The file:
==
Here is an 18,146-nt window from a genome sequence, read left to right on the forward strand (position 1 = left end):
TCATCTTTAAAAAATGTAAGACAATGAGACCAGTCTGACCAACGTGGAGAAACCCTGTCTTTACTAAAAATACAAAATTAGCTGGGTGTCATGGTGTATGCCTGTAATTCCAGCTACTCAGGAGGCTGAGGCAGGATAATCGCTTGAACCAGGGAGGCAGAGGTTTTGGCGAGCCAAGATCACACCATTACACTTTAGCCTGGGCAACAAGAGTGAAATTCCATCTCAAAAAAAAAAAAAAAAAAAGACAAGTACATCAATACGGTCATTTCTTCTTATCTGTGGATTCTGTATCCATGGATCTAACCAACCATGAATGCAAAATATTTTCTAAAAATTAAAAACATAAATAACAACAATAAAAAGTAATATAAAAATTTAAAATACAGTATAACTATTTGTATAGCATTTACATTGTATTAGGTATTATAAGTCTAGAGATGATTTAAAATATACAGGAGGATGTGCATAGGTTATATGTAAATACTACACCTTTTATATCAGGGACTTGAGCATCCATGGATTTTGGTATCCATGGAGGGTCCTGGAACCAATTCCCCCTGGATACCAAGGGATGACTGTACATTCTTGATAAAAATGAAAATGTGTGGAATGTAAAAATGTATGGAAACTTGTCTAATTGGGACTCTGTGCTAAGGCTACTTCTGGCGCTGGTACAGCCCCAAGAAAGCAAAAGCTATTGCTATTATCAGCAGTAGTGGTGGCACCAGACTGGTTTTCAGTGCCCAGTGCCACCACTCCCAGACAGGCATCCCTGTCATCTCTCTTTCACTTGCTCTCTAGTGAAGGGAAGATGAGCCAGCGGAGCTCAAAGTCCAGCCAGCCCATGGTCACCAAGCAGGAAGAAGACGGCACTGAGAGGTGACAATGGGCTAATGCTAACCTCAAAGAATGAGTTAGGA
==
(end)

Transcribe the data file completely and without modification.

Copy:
Here is an 18,146-nt window from a genome sequence, read left to right on the forward strand (position 1 = left end):
TCATCTTTAAAAAATGTAAGACAATGAGACCAGTCTGACCAACGTGGAGAAACCCTGTCTTTACTAAAAATACAAAATTAGCTGGGTGTCATGGTGTATGCCTGTAATTCCAGCTACTCAGGAGGCTGAGGCAGGATAATCGCTTGAACCAGGGAGGCAGAGGTTTTGGCGAGCCAAGATCACACCATTACACTTTAGCCTGGGCAACAAGAGTGAAATTCCATCTCAAAAAAAAAAAAAAAAAAAGACAAGTACATCAATACGGTCATTTCTTCTTATCTGTGGATTCTGTATCCATGGATCTAACCAACCATGAATGCAAAATATTTTCTAAAAATTAAAAACATAAATAACAACAATAAAAAGTAATATAAAAATTTAAAATACAGTATAACTATTTGTATAGCATTTACATTGTATTAGGTATTATAAGTCTAGAGATGATTTAAAATATACAGGAGGATGTGCATAGGTTATATGTAAATACTACACCTTTTATATCAGGGACTTGAGCATCCATGGATTTTGGTATCCATGGAGGGTCCTGGAACCAATTCCCCCTGGATACCAAGGGATGACTGTACATTCTTGATAAAAATGAAAATGTGTGGAATGTAAAAATGTATGGAAACTTGTCTAATTGGGACTCTGTGCTAAGGCTACTTCTGGCGCTGGTACAGCCCCAAGAAAGCAAAAGCTATTGCTATTATCAGCAGTAGTGGTGGCACCAGACTGGTTTTCAGTGCCCAGTGCCACCACTCCCAGACAGGCATCCCTGTCATCTCTCTTTCACTTGCTCTCTAGTGAAGGGAAGATGAGCCAGCGGAGCTCAAAGTCCAGCCAGCCCATGGTCACCAAGCAGGAAGAAGACGGCACTGAGAGGTGACAATGGGCTAATGCTAACCTCAAAGAATGAGTTAGGA